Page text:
Background: Clinics that primarily see members of ethnic minority groups have been found to provide inadequate treatment of cancer-related pain. The extent of undertreatment of pain in these patients and the factors that contribute to undertreatment are not known.
Objectives: To evaluate the severity of cancer-related pain and the adequacy of prescribed analgesics in minority outpatients with cancer.
Design: Prospective clinical study.
Setting: Eastern Cooperative Oncology Group.
Patients: 281 minority outpatients with recurrent or metastatic cancer.
Measurements: Patients and physicians independently rated severity of pain, pain-related functional impairment, and pain relief obtained by taking analgesic drugs. Analgesic adequacy was determined on the basis of accepted guidelines.
Results: 77% of patients reported disease-related pain or took analgesics; 41% of patients reporting pain had severe pain. Sixty-five percent of minority patients did not receive guideline-recommended analgesic prescriptions compared with 50% of nonminority patients (P < 0.001). Hispanic patients in particular reported less pain relief and had less adequate analgesia.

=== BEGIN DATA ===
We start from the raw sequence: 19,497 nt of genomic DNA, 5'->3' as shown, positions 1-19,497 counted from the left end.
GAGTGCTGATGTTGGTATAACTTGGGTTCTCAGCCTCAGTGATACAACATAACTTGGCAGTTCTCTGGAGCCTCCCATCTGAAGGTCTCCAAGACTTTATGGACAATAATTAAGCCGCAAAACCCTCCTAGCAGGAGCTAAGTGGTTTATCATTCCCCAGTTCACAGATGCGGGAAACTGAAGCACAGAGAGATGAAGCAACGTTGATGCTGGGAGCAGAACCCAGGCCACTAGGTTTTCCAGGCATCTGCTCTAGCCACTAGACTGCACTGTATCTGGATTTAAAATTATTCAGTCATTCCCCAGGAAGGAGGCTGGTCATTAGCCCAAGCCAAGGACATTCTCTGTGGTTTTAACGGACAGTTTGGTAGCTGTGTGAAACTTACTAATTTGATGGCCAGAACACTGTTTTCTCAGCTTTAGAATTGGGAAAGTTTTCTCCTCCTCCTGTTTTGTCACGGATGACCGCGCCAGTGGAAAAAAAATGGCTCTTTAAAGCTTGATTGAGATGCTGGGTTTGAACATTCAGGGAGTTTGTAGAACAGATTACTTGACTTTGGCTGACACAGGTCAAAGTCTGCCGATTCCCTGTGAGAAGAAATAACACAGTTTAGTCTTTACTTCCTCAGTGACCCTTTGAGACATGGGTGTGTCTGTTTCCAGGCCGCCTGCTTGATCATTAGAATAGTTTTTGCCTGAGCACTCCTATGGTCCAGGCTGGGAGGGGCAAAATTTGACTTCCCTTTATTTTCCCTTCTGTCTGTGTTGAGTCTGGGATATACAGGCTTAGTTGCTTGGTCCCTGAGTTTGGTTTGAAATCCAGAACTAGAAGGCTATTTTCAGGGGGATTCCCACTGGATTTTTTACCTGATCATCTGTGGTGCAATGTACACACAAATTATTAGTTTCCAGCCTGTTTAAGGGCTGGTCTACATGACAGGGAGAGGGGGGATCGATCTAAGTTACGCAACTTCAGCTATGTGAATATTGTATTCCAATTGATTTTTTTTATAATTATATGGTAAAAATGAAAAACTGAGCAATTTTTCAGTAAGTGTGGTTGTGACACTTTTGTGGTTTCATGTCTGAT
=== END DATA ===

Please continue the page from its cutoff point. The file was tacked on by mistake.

Conclusions: The awareness that minority patients do not receive adequate pain control and that better assessment of pain is needed may improve control of cancer-related pain in this patient population.